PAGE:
Reserve battalions were the product of the Krumper system. A certain number of trained men were released from the line regiments each year but held on a reserve list. When these men were recalled to form the reserve battalions, the parent regiment provided the officers. The officers leading these battalions were regulars and wore the regulation uniforms of the parent regiment.
Providing officers for the reserve infantry, with uniforms which are historically correct but have the right “look” for these battalions, has allowed me to close a gap in the existing range of figures. The following figures are all line officers wearing variations of the regulation uniform, as officers would have favoured on campaign. Particularly relevant are those officers wearing the uberrock (the knee length frock coat) or the lagermutze (officers forage cap). Remember, although these figures were designed to complement the reserve battalions, they are relevant to the regular line battalions as well, as such they have PM (musketeer) and PF (fusilier) code prefixes and appear in those lists as well.
|PM8b||Marching officer wearing Kollet, holds sword at 45 degree angle to the ground. This version of PM8 wears the lagermutze and has a greatcoat roll added|
|PM10b||Advancing officer, sword held high, wears the kollet. This version of PM10 wears the lagermutz and has a greatcoat roll added.|
|PM29||Mounted officer. Wears the lagermutze and uberrock. Sword held high.|
|PM30||Marching officer wearing shako and uberrock. Sword held down. Facing left.|
|PM30b||As PM30, wears the lagermutze. Head turned right.|
|PM31||Marching officer, sword shouldered, motioning with other arm. Wears shako and uberrock.|
|PM31b||As PM31, wears the lagermutze.|
|PM32||Charging officer, pointing with sword and waving other arm. Wears shako and uberrock and faces right.|
|PM32b||As PM32, wears the uberrock and faces left.|
|PF1b||Mounted fusilier officer. This version of PF1 wears the lagermutz.|
|PF4b||Advancing officer wearing kollet. Sword pointing down. This version of PF4 wears the lagermutz.|
|PF5b||Charging officer wearing the kollet. Sword shouldered. This version of PF5 wears the lagermutz.|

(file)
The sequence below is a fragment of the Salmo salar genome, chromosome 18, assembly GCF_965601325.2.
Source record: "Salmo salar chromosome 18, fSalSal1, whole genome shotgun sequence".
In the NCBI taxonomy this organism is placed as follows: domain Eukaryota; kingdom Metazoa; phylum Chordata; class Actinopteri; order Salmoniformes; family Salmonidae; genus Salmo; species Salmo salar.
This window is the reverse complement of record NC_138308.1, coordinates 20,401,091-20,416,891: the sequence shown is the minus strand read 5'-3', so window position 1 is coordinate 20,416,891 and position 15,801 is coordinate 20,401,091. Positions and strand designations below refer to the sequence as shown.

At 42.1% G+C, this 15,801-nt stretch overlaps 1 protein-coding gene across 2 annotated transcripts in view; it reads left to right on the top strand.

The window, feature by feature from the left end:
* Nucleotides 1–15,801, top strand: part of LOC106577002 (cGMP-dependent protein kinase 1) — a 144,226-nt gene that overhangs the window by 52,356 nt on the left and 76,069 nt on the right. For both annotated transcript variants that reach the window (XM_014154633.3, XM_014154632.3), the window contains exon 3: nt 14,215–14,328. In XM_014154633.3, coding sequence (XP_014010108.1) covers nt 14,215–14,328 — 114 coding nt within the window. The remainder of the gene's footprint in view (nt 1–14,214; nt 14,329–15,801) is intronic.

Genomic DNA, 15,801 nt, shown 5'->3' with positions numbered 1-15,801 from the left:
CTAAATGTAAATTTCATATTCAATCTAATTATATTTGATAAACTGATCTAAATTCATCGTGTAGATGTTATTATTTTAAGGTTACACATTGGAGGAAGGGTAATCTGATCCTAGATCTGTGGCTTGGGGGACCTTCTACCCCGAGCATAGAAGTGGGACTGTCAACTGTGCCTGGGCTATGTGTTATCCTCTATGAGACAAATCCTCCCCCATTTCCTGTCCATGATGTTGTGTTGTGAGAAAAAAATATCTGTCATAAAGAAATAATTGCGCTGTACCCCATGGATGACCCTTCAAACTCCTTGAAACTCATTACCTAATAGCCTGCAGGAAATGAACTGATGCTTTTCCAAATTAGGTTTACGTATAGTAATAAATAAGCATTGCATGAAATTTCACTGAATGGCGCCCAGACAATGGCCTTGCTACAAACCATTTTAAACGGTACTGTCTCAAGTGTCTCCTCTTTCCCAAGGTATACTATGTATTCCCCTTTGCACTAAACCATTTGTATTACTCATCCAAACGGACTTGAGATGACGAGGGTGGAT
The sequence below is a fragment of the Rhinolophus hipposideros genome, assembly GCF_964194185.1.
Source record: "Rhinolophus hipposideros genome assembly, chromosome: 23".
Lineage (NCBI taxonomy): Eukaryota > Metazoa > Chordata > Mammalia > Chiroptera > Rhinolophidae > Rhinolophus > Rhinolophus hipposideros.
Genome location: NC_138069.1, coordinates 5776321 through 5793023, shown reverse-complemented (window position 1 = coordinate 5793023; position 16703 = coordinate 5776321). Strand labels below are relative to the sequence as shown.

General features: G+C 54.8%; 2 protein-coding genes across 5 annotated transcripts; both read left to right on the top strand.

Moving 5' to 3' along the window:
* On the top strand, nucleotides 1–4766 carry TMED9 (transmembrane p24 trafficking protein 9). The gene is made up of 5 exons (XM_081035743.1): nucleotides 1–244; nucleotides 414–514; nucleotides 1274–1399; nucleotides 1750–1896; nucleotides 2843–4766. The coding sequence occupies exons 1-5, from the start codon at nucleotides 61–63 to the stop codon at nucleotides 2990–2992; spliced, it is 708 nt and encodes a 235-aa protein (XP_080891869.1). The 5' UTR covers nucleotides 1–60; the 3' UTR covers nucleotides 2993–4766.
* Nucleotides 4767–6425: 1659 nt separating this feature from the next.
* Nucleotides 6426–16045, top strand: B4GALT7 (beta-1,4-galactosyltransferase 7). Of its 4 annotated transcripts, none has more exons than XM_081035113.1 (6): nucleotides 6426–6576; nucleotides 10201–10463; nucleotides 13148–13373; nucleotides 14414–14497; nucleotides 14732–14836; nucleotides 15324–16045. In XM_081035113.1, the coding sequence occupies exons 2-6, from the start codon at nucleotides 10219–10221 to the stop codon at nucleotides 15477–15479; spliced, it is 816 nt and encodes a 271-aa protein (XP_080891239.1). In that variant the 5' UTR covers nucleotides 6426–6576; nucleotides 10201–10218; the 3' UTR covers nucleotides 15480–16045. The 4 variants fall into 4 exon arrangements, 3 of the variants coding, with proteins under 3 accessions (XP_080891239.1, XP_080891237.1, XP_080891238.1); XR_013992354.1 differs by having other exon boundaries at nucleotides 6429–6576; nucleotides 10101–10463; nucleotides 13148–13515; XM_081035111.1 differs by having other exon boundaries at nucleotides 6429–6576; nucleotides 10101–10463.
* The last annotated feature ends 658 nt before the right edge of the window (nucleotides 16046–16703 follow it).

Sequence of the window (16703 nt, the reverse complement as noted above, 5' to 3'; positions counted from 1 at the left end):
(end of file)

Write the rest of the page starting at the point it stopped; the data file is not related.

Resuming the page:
|PF22||Charging officer wearing the uberrock and shako. Sword held high.|
|PF22b||As PF22 wearing the lagermutze.|
Please note that the b versions of the figures below, all wear the peaked reservists cap.
The 12th line is the closest you can get to a crack reserve regiment. As reserve battalions of the Lieb infantry regiment, the two musketeer battalions of this regiment had already seen action before the 1813 armistice. With the removal of the Guard from the line, these two battalions, together with a reserve battalion from the First West Prussian regiment, were the first of the reserve battalions to attain line status. They were then present at every major engagement in which the Prussian army was involved during the 1813-15 period. Most importantly, sources agree that they retained the same mixture of uniform styles throughout the period; i.e. this regiment is only one of four that did not radically change it’s appearance. Some of the infantry from this regiment took to the field at Waterloo still wearing the caps and canvas backpacks first issued in early 1813.
The figures for these two battalions are designed to look as if they are advancing, “at-the-double”, with their muskets sloped on their shoulders.
The men of the 1st battalion wore short, single-breasted, black jackets without tails or shoulder straps. White canvas trousers were worn over short gaiters. They received stocks of regulation shakoes, backpacks and greatcoats early on, but seem to have used existing stocks of caps and canvas backpacks to make up for shortages.
|PR1||Marching, musket resting on left shoulder. Wears regulation pack.|
|PR1b||Marching, musket resting on left shoulder. Wears regulation pack.|
|PR2||Marching, musket resting on left shoulder. Wears canvas pack.|
|PR2b||Marching, musket resting on left shoulder. Wears canvas pack.|
|PR3||Marching, musket resting more vertically on left shoulder. Wears regulation pack.|
|PR4||Marching, musket resting on right shoulder. Wears regulation pack.|
|PR4b||Marching, musket resting on right shoulder. Wears regulation pack.|
|PR5||Standard bearer. Colours resting on left shoulder.|
|PR7||Falling casualty figure.|
Approximately 2/3s of the 2nd battalion were issued with regulation kollets and equipment, but were also issued with the same long canvas trousers as worn by the 1st battalion. The rest of the battalion wore the same uniform as the 1st. Some of these men would have worn caps or canvas backpacks. The following figures represent the men of the 2nd battalion issued with the regulation uniform items. The rest of the men for this battalion should be taken from the list above.
|PR8||Marching, musket resting on left shoulder.|
|PR9||Marching, Musket resting on left shoulder, taking a long stride.|
|PR10||Marching, musket resting more vertically on left shoulder.|
|PR11||Marching, resting musket on right shoulder.|
|PR12||Standard bearer, waving colour.|
|PR14||Enthusiastic musketeer, musket shouldered and waving shako.|
|PR 12th line bareheaded pack||Versions of PR1 (bandaged head), PR2 (bareheaded) and PR10 (bareheaded). Note that the first two figures are from the first battalion and the last is from the second.|